The Leader of the Opposition (Dr. Evatt) was quite right in drawing attention to the lowering of the living standard of the Australian people. The. white paper on the consumption of food by the Australian community fully proves that that has occurred. Although there are upward trends in earnings, the actual value of earnings is decidedly lower. A great number of people work at week-ends to gain extra money, an ever-increasing number of married women are going out to work to supplement their family incomes, and many men are seeking overtime. So while it may appear that people are handling more money, the value of that money as a purchasing medium is less than it was. Let me quote the report of a statement by Mr. E. S. Vine, the president of the Victorian Chamber of Manufactures, as published in the Australian Worker - “ The dangerous degree of inflation existing co-day i3 making Australia one of the world’s most expensive countries to live in. The retail price index rise since the war was only 90 per cent, in Britain, 90 per cent, in the United States, 85 per cent, in Canada, 103 per cent, in South Africa and 163 per cent, in Australia”, he said.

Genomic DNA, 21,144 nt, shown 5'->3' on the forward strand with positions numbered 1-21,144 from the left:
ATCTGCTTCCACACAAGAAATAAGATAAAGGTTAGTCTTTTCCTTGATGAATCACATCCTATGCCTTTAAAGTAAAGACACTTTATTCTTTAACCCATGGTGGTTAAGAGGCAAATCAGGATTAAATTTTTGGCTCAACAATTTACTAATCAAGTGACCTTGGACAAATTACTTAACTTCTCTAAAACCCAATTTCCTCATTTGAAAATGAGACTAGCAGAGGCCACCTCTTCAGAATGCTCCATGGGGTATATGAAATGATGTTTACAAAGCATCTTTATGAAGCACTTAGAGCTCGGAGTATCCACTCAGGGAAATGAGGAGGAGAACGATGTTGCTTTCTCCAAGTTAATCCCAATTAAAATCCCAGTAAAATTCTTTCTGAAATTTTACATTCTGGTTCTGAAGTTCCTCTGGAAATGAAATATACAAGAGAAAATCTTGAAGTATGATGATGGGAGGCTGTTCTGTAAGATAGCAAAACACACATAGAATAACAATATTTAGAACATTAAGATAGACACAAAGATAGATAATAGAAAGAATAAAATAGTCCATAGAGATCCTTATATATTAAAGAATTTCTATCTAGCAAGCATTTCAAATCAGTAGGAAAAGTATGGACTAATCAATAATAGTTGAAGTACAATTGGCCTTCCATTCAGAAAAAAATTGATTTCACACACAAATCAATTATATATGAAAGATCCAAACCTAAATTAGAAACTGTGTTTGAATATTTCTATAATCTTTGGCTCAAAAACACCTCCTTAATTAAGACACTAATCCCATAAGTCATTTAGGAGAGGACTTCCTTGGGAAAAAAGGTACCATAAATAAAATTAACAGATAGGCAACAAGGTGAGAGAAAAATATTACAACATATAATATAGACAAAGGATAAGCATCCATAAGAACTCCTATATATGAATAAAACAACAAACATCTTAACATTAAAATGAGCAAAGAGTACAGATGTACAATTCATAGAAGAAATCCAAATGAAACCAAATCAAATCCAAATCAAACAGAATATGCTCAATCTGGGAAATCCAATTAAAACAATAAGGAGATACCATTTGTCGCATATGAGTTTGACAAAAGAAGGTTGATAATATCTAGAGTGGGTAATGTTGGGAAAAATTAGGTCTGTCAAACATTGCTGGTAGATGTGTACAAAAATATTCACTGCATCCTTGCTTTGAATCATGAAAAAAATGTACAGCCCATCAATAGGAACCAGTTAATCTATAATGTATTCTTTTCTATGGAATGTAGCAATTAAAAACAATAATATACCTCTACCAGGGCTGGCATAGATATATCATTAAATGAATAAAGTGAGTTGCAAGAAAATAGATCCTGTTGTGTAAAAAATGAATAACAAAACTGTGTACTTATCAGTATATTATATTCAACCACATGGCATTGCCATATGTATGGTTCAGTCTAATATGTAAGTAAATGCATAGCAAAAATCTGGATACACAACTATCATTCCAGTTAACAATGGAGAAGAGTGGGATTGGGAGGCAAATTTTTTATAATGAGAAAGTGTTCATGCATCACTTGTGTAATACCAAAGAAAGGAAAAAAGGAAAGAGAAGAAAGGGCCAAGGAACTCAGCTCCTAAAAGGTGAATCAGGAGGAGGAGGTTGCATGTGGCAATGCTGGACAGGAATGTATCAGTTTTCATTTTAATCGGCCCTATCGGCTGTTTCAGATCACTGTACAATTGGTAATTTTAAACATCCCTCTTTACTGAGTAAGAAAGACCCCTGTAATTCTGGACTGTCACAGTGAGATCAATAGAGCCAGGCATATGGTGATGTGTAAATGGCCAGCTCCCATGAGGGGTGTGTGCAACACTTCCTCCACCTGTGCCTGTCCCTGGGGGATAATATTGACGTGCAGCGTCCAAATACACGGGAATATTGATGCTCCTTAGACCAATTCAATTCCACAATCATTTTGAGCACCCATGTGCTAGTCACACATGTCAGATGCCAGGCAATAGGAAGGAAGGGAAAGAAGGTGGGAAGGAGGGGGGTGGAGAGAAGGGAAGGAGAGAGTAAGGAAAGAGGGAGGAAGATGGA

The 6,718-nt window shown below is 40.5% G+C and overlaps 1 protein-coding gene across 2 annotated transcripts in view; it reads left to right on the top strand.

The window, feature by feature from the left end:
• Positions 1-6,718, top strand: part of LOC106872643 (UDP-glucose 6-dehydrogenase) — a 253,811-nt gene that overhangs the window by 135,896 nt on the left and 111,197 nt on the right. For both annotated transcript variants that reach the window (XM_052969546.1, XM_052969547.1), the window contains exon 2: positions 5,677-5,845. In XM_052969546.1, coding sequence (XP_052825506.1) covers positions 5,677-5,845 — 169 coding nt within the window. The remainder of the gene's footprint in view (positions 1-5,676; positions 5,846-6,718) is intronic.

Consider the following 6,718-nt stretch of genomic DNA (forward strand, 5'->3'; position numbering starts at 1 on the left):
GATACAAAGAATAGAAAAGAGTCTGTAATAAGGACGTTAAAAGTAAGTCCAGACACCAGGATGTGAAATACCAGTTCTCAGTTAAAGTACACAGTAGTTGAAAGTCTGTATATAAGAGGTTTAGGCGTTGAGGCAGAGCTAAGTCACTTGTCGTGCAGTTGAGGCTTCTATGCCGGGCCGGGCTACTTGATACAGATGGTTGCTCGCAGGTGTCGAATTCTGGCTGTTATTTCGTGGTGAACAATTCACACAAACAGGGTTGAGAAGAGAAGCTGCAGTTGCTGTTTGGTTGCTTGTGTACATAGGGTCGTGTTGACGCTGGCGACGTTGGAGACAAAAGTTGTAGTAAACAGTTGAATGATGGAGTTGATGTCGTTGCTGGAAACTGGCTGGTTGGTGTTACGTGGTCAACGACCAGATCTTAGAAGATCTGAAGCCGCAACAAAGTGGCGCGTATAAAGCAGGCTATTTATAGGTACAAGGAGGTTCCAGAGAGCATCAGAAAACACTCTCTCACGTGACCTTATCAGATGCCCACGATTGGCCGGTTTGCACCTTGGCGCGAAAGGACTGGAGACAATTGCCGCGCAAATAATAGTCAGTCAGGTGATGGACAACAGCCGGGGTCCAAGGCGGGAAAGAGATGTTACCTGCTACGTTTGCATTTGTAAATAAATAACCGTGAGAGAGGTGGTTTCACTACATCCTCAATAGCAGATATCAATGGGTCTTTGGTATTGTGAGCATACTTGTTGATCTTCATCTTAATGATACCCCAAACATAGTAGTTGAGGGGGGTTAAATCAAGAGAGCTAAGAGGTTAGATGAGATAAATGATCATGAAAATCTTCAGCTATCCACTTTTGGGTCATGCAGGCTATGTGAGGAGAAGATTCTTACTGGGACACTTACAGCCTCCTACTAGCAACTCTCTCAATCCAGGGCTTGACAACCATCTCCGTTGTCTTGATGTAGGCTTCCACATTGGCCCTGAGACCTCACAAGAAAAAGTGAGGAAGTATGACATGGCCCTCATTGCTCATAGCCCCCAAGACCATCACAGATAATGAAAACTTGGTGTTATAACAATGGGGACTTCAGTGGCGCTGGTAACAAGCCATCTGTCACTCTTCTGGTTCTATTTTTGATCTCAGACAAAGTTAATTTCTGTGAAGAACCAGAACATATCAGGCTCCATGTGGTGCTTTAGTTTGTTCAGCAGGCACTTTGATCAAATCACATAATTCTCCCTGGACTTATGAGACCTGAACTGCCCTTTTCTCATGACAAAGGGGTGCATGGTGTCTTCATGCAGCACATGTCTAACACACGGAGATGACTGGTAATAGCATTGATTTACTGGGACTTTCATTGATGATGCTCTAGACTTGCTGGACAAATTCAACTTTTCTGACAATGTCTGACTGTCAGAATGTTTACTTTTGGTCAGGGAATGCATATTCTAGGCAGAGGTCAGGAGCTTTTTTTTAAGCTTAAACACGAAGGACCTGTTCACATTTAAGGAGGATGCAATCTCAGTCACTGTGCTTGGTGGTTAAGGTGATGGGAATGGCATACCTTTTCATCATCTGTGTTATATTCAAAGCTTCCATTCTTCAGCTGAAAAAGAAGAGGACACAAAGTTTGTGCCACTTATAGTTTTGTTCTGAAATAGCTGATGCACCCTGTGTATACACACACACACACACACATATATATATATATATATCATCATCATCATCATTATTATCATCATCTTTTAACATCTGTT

These figures showed other countries had controlled inflation to some degree, but in Australia the cost of living was rising rapidly. Allowing that the Australian £1 bought 20s. real value of goods in 1939, the same £1 was worth only 10s. in 1946, and now was worth only 7s. Sd. The combined cost of food, rent, clothing and miscellaneous goods had risen roughly two and a half times since 1 939. The cost of food and groceries alone had risen more than three times “.
Those are not my words. They are the words of Mr. Vine, the president of the Victorian Chamber of Manufactures, who might be regarded as a man who, in ordinary circumstances, would have a certain sympathy with the Government. But upon this matter he felt constrained to speak out, and indicate his very deep feeling of concern at the manner in which the economy of this country is being controlled at present.